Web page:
William M. Ennis, president of First Union Corp.'s mutual fund complex, is nothing if not optimistic.
Three months after the Charlotte, N.C.-based banking company acquired Keystone Investments Inc., Mr. Ennis said the bank is turning around the floundering fund company.
He projected record sales for March in First Union's mutual fund unit, Evergreen Keystone Investments Inc., with much of the new money going into Keystone portfolios.
He predicted $240 million of sales for the month, with 30%, or $72 million, going into Keystone funds.
"Their market share has been flat," Mr. Ennis acknowledged about Boston- based Keystone. But "combined with Evergreen, which has 14 four-star and five-star funds, our market share will be expansionary."
Some observers have questioned First Union's $183 million purchase of the $9.7 billion-asset Keystone, which was announced last September. Keystone has lost 6.6% of assets since 1995, during a bull market that has drawn $580 billion into the fund industry's equity portfolios, according to Financial Research Corp., a Chicago company that tracks mutual fund market shares.
Money in Keystone's stock funds increased a paltry 3% from 1995 to 1996, and decreased .04% from 1996 to 1997.
"To have any drop in equity-assets during this period would be embarrassing," said Neil Bathon, Financial Research's president. "It brings into question the whole purpose of the acquisition."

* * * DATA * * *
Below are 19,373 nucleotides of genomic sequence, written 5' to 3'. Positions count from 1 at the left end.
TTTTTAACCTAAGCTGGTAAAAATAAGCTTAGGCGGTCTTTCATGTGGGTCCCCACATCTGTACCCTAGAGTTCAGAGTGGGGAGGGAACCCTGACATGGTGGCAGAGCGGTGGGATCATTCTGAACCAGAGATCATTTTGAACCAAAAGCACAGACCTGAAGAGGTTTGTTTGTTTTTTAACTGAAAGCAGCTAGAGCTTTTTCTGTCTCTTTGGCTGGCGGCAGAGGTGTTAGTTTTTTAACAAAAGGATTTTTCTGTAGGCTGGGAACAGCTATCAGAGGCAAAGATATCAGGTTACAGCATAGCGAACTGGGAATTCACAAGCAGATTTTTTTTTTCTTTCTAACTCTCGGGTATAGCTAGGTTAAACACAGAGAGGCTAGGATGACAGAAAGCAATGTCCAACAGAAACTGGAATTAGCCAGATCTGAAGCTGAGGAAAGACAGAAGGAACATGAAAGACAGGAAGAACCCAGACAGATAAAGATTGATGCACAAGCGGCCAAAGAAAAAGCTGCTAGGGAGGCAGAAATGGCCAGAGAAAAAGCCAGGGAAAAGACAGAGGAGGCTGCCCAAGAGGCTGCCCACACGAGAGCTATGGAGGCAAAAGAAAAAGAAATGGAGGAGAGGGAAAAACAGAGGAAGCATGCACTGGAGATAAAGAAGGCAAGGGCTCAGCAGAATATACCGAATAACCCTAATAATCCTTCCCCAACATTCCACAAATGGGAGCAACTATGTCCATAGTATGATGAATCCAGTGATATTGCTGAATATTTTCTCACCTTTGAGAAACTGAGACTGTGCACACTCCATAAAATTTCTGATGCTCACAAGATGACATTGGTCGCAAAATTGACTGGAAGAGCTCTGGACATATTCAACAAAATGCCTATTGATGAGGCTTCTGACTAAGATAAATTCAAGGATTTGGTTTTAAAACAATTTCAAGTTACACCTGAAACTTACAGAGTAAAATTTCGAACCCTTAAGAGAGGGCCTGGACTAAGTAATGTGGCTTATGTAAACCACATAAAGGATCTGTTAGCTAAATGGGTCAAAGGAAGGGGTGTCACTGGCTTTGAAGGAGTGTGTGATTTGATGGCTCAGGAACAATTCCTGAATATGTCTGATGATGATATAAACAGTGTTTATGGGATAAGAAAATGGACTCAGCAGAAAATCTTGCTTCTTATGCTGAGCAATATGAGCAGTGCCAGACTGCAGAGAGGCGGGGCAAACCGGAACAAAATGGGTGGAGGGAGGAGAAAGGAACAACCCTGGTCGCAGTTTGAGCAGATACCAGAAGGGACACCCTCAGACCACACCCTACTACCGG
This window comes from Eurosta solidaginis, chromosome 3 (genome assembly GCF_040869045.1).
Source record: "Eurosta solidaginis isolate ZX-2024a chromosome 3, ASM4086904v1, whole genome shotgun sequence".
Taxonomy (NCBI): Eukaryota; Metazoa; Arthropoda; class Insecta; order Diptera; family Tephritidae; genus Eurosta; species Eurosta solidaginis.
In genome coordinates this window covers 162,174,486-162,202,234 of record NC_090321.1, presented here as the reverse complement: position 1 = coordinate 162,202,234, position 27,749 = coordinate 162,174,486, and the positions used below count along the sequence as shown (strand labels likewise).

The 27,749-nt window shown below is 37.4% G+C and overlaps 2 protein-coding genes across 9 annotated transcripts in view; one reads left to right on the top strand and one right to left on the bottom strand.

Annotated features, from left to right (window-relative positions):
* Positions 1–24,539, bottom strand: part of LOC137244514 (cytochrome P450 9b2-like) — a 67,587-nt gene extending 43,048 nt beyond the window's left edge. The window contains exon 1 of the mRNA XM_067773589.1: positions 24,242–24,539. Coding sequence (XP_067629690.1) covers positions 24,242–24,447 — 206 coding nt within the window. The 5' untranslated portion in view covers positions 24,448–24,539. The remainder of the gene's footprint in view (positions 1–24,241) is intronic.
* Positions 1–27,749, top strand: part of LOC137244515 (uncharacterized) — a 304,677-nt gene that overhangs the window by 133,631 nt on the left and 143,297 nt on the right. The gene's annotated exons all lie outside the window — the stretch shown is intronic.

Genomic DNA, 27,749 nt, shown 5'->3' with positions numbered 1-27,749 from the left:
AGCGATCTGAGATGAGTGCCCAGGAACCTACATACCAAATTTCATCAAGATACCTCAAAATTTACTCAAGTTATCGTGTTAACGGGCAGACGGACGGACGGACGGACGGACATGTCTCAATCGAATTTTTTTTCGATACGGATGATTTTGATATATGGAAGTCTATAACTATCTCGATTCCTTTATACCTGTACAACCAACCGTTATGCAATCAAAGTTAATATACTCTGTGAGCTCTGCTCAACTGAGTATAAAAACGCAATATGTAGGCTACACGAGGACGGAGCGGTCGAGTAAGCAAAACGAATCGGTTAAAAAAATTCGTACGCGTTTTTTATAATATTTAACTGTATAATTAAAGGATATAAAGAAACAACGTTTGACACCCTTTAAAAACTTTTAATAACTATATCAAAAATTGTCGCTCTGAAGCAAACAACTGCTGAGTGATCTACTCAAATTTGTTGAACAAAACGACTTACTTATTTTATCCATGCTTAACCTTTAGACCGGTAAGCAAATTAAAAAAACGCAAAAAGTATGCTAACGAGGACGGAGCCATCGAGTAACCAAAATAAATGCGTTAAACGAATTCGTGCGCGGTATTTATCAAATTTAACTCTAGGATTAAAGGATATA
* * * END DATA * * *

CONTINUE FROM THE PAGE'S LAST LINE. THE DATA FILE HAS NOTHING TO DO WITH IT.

Keystone also lost 20% of its fixed-income assets during that period, according Financial Research.
Mr. Ennis has a tough assignment. The way he handles the Keystone acquisition could mean the difference between making a hero or a goat of his boss, Edward Crutchfield, chairman of First Union.
After all, Mr. Crutchfield has declared publicly that he intends to boost his family of mutual funds to $100 billion of assets by 2000, largely through acquisitions.
The bank's fund family currently manages $30 billion.
"I think its fairly premature to make any type of judgments," Mr. Ennis said.
He added that the Keystone acquisition had brought First Union more than assets. It gave Keystone credibility, enough so that it has begun to be taken seriously by top portfolio managers.
Recently, the $140 billion-asset banking company has hired widely respected portfolio managers, including Warren Isabelle, a small-company stock picker from Pioneer Group, and Preston Crocker from Northstar Investments Inc.
Moreover, Keystone is a recognized name that has been selling its portfolios through brokerage firms with "a legacy" that dates from 1932, Mr. Ennis said. First Union has beefed up its sales representatives to hawk both Keystone and Evergreen portfolios to brokers.
Keystone also came with a sophisticated transfer agency system that has "brought us four or five years ahead," said Mr. Ennis.
"We are positioned as well as almost any mutual fund company," he said.
A consultant, Geoffrey Bobroff, said some of today's best known fund companies were built on mediocre acquisitions.
For instance, Houston-based American Capital was an aggregation of little-known stock fund families, he said.
American Capital eventually merged with Van Kampen mutual funds and was finally acquired by Morgan Stanley & Co.
Mr. Bobroff said Mr. Ennis' points are well taken. But what First Union acquired in Keystone was 33 portfolios with "middling" performance.
The company could have hired top portfolio managers and started up its own stock funds without having to shell out for an existing fund company, he said.
"I'm puzzled as to what they bought," Mr. Bobroff said.